We implement specific evidence-based projects to reduce graffiti in different ways. These projects may include working with young people to divert them from criminal behaviour, reducing access to spray paint or beautifying graffiti hotspots.
Artbox Reloaded was an initiative to reduce graffiti on traffic signal boxes and improve visual amenity in the city.
Local artists were invited to submit designs that showcased our unique and vibrant city and have local relevance.
The designs were reviewed by a panel of stakeholders and the artworks selected were applied by laminex to traffic signal boxes at various locations throughout the city.
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Artbox aims to deter graffiti vandalism by painting traffic signal boxes with bright, artistic designs, which also improves the visual façade of our streets. Traffic signal boxes are often targeted by graffiti vandals due to their highly visible location adjacent to major roads.
This is a creative way to involve the community and other organisations in improving the amenity of our city and deterring vandalism. Painting can help to reduce the attractiveness of the traffic signal boxes to vandals - trials in other areas have shown that painted boxes are three times less likely to attract graffiti than unpainted boxes.
Since March 2008, over 130 traffic boxes have been painted across the city, with wonderful designs inspired by the local community and the environment. The initiative has proven extremely successful, with graffiti on the boxes down by 80 per cent.
The City worked in consultation with local artist Catherine Booth and Helensvale State High School students to create a mural located within the pedestrian underpass at Helensvale.
This location was identified as a graffiti hotspot and suitable for a graffiti prevention treatment. It is hoped the mural will become an integrated community element of the underpass, whilst also assisting to ensure the long term effectiveness of the mural as a graffiti prevention treatment.
Helensvale High School students created the mural design with the theme of 'Past, Present, Future' representing their community through a journey of time. Each student designed their own individual section to form part of the whole mural, and worked together to create a cohesive design and experience for pedestrians.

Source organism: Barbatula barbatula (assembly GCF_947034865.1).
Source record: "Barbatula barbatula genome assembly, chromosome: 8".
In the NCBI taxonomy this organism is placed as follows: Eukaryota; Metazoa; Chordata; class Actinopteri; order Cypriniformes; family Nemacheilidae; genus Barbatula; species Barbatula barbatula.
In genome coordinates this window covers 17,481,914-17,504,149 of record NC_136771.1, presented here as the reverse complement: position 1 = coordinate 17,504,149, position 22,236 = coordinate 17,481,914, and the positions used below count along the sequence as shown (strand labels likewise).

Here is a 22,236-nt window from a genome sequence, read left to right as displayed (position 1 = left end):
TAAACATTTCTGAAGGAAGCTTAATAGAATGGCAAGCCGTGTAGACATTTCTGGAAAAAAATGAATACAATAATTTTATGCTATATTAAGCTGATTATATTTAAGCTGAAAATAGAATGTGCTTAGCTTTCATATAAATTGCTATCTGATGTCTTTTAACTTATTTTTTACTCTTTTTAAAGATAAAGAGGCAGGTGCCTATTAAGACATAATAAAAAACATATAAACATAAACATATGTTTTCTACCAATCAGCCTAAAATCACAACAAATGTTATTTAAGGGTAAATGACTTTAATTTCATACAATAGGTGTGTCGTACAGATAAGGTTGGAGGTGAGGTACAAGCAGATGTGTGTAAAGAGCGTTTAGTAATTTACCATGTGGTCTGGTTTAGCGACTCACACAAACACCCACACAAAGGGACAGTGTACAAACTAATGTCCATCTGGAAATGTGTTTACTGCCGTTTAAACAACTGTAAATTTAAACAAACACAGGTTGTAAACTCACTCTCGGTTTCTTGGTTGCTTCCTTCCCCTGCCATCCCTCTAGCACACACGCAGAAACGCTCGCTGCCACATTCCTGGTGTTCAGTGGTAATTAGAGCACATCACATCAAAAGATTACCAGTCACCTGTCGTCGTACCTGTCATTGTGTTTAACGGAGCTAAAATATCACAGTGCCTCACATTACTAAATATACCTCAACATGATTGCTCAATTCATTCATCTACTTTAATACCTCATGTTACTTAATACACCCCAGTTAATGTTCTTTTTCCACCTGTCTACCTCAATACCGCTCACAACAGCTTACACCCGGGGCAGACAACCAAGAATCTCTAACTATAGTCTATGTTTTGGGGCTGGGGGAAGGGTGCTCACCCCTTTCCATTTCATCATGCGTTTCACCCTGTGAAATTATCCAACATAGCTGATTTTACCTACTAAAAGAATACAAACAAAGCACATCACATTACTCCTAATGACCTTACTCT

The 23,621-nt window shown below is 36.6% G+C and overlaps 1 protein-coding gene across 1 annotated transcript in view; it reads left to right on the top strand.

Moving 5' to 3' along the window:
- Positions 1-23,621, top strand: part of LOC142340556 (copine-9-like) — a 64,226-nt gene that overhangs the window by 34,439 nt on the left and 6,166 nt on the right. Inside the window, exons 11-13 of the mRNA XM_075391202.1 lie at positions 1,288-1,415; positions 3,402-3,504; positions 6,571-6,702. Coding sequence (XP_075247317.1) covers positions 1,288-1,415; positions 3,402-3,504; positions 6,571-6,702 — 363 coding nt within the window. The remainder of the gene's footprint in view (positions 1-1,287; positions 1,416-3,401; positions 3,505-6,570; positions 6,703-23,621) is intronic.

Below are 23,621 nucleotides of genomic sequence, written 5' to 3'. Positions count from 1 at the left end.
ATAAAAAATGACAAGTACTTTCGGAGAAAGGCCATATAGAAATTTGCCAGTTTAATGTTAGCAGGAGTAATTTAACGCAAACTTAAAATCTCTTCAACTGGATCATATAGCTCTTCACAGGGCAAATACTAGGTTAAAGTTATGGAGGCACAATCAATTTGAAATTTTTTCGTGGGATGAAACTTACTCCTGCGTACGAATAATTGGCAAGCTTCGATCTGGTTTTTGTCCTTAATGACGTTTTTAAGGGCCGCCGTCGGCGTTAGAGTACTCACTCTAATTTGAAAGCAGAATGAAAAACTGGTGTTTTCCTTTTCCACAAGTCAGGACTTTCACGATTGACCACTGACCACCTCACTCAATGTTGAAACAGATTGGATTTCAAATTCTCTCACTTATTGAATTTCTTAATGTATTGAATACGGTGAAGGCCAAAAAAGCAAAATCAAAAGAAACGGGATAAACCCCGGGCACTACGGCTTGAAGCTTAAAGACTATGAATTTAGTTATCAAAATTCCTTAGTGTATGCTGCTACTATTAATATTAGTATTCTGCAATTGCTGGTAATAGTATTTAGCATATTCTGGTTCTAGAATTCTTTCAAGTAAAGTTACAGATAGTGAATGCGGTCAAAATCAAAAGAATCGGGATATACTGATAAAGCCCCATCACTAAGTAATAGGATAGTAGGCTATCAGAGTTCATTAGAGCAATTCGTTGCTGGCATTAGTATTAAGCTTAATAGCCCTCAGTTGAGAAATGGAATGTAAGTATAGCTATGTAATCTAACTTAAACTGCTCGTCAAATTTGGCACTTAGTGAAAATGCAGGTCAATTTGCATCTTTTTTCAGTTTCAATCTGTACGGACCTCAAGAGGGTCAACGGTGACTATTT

The mural reflects Helensvale's history as a farming community, containing images of cane fields, cattle, wildlife and bushland. It also recognises Helana White and the evolution of photography. It then takes the pedestrian into iconic symbols of contemporary Gold Coast life - a library, a theme park slide, pristine beaches, high rise buildings, coffee shops, music and festivals. A pixelated tree represents the digital age - the students want to encourage visitors and residents to move beyond technology and live and enjoy the Gold Coast's lifestyle. The mural finishes with their aspiration that the future will bring unity (by the joining of the hands to signify equality), celebrate diversity, multiculturalism and be a society that respects individual choice.
The design is intended to unravel layers of meaning and contribute to the creation of a unique 'sense of place' and make reference to the people, place and stories in an imaginative and accessible way.
The project was funded under a grant from the Australian Government (The Proceeds of Crime Act 2002).
Local artist Libby Harward was engaged to develop the design for this community art mural in consultation with the local community and representation from The Traditional Owners, Yugambeh People. The design reflects elements of Nerang's historical background.